India is home to an estimated 26,000 wild elephants! There are four major pockets containing viable populations located in the north, northeast, east, and south of the country. It seems India’s wild elephant population is stable or maybe even on the rise. However, a rapidly growing human population means increasing habitat loss and Human-elephant conflict are constant threats. Deaths due to accidents along train tracks, poisoning, and electrocutions are notably high in India. Unlike other Asian range states, the poaching of wild tusker bulls for ivory is an important conservation concern. In some areas, poaching has greatly misaligned the male to female sex ratio, as much as 1 male to every 60 females. ‘Project Elephant’, created in 1992 and supported by the government, is an essential program for wild elephant conservation in India.

For thousands of years, elephants played leading roles in India’s cultural, religious, military and economic realms. Today, there are approximately 3,500 elephants in captivity. Privately or institutionally owned captive elephants are found in temples, ceremonies, weddings, performances, begging, and tourism. These elephants often live in poor conditions and are overworked, especially during festival seasons. Government owned captive elephants usually work in forest protection, anti-poaching patrols, and giving tourist rides in national parks. Others are housed in zoos. Government elephants often have access to forested areas and generally receive better veterinary care.

To have an elephant experience in India, it may be best to take a responsible jeep safari into a protected area to observe and appreciate endangered wild Asian elephants. For the moment, we are unaware of any established captive elephant sanctuaries; however, we do highly recommend the following wildlife rescue facility.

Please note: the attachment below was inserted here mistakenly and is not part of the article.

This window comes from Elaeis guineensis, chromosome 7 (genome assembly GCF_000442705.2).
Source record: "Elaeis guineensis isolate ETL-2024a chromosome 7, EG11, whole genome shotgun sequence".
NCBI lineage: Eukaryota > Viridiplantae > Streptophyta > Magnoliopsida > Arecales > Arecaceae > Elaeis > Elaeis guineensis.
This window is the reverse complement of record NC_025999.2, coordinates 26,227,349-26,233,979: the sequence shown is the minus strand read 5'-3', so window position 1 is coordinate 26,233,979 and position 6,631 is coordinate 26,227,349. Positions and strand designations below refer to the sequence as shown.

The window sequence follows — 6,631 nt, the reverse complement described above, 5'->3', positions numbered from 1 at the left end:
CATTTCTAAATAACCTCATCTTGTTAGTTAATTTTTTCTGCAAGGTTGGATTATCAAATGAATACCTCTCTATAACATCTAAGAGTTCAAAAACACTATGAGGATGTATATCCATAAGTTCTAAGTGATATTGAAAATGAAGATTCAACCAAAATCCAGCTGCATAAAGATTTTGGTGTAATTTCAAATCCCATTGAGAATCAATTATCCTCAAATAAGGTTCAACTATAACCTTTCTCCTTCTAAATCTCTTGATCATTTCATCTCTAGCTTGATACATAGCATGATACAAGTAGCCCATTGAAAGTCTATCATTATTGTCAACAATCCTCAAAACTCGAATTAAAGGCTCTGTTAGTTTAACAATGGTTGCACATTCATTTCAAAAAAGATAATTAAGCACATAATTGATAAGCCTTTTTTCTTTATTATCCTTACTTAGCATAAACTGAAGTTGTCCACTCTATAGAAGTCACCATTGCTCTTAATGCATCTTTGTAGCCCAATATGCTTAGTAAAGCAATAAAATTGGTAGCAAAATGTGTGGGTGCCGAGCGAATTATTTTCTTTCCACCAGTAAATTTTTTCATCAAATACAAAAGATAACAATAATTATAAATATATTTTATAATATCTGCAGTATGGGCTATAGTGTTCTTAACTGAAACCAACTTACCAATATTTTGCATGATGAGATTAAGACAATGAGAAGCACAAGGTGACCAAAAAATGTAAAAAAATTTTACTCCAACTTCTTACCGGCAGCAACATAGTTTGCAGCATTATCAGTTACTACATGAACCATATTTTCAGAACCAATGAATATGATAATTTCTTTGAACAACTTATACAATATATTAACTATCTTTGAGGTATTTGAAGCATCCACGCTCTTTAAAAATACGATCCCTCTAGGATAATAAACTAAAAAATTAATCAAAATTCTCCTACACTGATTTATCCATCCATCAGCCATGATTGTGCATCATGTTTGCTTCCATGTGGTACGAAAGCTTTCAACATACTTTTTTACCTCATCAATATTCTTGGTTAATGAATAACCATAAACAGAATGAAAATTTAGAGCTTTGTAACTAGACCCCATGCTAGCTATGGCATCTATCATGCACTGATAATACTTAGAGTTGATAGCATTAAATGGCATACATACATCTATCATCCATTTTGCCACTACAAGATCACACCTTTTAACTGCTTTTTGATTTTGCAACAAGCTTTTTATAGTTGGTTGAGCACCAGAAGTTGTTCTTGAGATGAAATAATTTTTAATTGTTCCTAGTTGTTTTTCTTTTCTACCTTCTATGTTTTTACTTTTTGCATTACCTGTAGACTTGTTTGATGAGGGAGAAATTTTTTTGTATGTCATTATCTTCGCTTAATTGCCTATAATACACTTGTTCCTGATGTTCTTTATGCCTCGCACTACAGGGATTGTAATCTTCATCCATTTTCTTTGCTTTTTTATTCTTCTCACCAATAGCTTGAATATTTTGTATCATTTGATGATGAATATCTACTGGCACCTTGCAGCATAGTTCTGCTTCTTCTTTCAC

-Wildlife SOS

Started by Kartick Satyanarayan and Geeta Seshamani , Wildlife SOS is a non for profit organization founded in 1995. Conserving India’s wildlife, fighting animal cruelty, educating the public, rescuing animals in need, and promoting alternative livelihoods for communities dependent on wildlife are just some of Wildlife SOS’s important initiatives. Once known for their efforts to end dancing bears in the country, today Wildlife SOS is also recognized for their elephant rescues. Even so, many other species including leopards, sloth bears, reptiles, primates, and more have been helped by the organization.

Twenty elephants are currently homed at Wildlife SOS’s Elephant Conservation and Care center. Rescued from circuses, begging, riding, or temples, many of the elephants are in need of on-going medical treatment, rest, and mental rehabilitation. Wildlife SOS provides them with a caring atmosphere to heal, a high quality diet, and on-site veterinary care. Each elephant is assigned several caring mahouts trained in positive reinforcement.

The Elephant Conservation and Care center is a one-hour drive from Agra or a three and half hour drive from New Delhi. Day visits and volunteer stays are possible. Children and seniors will find the center easy to navigate. Take advantage of a guided tour and Wildlife SOS’s excellent education program. Activities include feeding, photos, and walking with the elephants. Visitor numbers vary, but the elephants’ needs are always a top priority. For more information about the Elephant Conservation and Care center, or to visit the bear facilities, please contact Wildlife SOS.